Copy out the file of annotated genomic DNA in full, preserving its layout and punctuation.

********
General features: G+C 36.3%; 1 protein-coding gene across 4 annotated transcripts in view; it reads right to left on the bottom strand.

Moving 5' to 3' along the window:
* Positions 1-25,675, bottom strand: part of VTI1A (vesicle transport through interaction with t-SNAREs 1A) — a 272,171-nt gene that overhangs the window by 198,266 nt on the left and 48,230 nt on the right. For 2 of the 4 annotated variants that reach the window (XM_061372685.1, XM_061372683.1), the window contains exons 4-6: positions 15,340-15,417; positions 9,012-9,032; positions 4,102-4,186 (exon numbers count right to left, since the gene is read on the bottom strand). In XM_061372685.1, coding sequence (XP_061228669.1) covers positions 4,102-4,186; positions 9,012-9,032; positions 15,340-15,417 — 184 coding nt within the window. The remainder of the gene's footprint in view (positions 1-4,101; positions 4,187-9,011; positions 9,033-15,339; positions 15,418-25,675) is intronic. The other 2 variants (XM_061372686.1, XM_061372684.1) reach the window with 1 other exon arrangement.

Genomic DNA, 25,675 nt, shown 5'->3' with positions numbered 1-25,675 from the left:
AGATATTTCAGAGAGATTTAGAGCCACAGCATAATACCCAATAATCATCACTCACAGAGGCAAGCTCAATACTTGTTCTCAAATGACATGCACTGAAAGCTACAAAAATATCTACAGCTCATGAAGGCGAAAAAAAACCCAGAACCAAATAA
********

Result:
General features: G+C 36.3%; 1 protein-coding gene across 4 annotated transcripts in view; it reads right to left on the bottom strand.

Moving 5' to 3' along the window:
* Positions 1-25,675, bottom strand: part of VTI1A (vesicle transport through interaction with t-SNAREs 1A) — a 272,171-nt gene that overhangs the window by 198,266 nt on the left and 48,230 nt on the right. For 2 of the 4 annotated variants that reach the window (XM_061372685.1, XM_061372683.1), the window contains exons 4-6: positions 15,340-15,417; positions 9,012-9,032; positions 4,102-4,186 (exon numbers count right to left, since the gene is read on the bottom strand). In XM_061372685.1, coding sequence (XP_061228669.1) covers positions 4,102-4,186; positions 9,012-9,032; positions 15,340-15,417 — 184 coding nt within the window. The remainder of the gene's footprint in view (positions 1-4,101; positions 4,187-9,011; positions 9,033-15,339; positions 15,418-25,675) is intronic. The other 2 variants (XM_061372686.1, XM_061372684.1) reach the window with 1 other exon arrangement.

Genomic DNA, 25,675 nt, shown 5'->3' with positions numbered 1-25,675 from the left:
AGATATTTCAGAGAGATTTAGAGCCACAGCATAATACCCAATAATCATCACTCACAGAGGCAAGCTCAATACTTGTTCTCAAATGACATGCACTGAAAGCTACAAAAATATCTACAGCTCATGAAGGCGAAAAAAAACCCAGAACCAAATAA